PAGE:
R&D spend driving China pharma co’s

Companies are narrowing the gap

China is not a powerhouse of innovation, yet, but it is certainly trying to pay its way into that particular status. This willingness to spend in R&D – to pay to talent, buy innovative companies and seek out new technologies – is particularly visible in the pharmaceutical and biotechnology space. And it is working.

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Australia’s largest life science fund

Australia’s life science sector outperforms in research… falls short on commercialisation.

It is no surprise that the life science sector including pharmaceutical, medical devices etc. is one of the hottest investment destinations. Last month, Australian investment company Brandon Capital closed the largest life science fund to date in Australia after raising A$200 million (US$155 million). The fund is set to fill the funding gap of the country’s medical technology commercialisation.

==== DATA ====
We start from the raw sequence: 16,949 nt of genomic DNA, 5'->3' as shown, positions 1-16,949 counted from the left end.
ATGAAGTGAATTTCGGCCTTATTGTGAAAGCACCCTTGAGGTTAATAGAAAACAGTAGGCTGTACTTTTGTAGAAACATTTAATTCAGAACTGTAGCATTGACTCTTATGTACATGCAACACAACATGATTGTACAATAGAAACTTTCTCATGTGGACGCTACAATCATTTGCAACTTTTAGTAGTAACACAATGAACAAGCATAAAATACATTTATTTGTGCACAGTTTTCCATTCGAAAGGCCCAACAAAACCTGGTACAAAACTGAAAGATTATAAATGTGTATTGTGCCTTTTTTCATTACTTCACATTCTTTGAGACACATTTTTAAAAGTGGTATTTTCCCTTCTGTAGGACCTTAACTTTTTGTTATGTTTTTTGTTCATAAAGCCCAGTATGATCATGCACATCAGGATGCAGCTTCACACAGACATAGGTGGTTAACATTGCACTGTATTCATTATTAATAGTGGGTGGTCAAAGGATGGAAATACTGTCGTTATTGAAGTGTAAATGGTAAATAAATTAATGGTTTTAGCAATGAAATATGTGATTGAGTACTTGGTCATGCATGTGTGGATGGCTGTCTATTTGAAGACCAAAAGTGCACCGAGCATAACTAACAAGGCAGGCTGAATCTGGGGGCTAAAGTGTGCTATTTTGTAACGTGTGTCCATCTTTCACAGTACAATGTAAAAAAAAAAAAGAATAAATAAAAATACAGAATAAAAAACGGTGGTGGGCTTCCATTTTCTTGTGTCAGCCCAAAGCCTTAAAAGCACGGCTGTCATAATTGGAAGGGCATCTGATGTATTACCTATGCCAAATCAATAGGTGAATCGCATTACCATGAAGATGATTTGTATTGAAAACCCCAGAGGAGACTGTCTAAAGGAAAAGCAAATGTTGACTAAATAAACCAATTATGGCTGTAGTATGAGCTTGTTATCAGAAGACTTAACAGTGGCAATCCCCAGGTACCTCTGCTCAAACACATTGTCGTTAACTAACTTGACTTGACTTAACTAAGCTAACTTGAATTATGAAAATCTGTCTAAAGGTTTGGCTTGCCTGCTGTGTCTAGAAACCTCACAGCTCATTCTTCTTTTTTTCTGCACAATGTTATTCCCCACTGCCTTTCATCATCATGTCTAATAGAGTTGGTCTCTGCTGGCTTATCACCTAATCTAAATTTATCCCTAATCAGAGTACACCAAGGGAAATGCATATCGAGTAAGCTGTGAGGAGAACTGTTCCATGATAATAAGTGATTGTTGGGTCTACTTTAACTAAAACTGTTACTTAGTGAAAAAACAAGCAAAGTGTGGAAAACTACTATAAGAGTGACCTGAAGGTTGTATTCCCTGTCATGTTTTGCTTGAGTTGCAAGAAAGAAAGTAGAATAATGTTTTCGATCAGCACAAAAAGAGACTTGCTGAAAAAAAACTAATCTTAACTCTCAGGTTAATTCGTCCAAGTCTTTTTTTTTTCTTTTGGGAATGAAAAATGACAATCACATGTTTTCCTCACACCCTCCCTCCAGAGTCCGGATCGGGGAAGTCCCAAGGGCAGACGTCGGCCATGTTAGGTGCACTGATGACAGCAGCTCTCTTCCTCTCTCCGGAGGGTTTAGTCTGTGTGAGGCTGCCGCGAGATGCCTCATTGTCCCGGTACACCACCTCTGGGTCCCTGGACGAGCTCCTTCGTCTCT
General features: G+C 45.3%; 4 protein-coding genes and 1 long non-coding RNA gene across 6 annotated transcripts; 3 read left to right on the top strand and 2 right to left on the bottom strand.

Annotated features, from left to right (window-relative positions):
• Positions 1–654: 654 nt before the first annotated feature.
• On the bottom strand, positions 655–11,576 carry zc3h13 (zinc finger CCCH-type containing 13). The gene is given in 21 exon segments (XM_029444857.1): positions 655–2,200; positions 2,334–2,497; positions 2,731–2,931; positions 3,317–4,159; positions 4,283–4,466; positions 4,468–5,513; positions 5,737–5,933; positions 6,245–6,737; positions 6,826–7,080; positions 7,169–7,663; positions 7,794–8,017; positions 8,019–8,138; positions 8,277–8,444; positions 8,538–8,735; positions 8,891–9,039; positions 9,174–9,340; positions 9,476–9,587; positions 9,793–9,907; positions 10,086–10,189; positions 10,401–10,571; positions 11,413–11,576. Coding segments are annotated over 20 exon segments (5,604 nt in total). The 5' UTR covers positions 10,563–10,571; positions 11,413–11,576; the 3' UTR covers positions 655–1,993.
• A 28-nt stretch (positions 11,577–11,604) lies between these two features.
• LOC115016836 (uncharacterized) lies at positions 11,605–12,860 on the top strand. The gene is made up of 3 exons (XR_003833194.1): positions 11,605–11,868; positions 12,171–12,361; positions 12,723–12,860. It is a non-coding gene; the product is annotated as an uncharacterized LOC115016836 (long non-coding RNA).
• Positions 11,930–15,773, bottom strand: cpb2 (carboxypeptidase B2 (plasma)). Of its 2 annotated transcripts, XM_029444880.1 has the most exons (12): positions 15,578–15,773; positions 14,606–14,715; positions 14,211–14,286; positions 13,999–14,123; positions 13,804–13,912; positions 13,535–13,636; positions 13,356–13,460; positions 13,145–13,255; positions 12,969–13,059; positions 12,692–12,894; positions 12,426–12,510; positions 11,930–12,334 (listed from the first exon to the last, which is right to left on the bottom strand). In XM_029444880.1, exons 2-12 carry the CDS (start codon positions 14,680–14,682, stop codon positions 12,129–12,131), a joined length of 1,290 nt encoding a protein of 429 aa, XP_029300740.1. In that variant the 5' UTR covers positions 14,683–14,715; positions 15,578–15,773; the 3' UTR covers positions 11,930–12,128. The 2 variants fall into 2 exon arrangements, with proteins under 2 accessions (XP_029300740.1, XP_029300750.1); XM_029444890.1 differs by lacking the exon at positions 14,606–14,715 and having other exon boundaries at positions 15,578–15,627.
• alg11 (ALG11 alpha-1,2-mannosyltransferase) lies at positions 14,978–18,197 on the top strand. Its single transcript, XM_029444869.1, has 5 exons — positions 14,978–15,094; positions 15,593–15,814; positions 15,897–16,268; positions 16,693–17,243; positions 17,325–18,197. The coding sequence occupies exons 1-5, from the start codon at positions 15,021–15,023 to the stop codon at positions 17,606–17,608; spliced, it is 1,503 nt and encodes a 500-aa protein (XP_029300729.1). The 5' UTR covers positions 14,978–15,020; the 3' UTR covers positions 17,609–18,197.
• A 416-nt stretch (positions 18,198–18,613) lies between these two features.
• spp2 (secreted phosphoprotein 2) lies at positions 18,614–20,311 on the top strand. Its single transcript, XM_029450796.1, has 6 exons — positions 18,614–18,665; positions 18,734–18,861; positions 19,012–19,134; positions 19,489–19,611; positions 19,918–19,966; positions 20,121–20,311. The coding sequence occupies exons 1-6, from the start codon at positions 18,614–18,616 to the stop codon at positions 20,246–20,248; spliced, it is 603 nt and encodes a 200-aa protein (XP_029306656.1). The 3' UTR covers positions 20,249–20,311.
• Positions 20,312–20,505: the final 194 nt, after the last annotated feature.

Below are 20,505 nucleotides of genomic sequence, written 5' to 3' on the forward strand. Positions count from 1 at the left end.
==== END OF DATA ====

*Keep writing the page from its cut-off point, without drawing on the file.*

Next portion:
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Asian cities need sustainability

Environment, productivity and work hours are all big issues

Asia is home to some of the largest urban centres in the world.

Jakarta, in Indonesia, is home to some 25 million people. Manila is huge. Tokyo and Seoul are both large. Smaller Hong Kong and Singapore are large by any standard. High urbanisation rates are making these cities even larger, but not necessarily more sustainable.

As Cornelia Zou reports in China Daily Asia Pacific last week the challenges are quite significant, but so are the opportunities for Asian cities to start taking issues of sustainability seriously and make significant leapfrogs in terms of the environments, quality of life, education, even work hours and governance.

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Vaccines are good

Vaccines are great. They are arguably one of the most important public health tools of the last century.

About 1,000 years ago, the Chinese came up with the first early inoculation process. Six centuries later, Europeans tried to develop one against smallpox. Today, they are in widespread use. Measles, mumps, chickenpox, yellow fever, typhoid fever and many other once crippling diseases are virtually non-issues in much of the developed world.

The value of vaccination, as a concept, is impossible to ignore.

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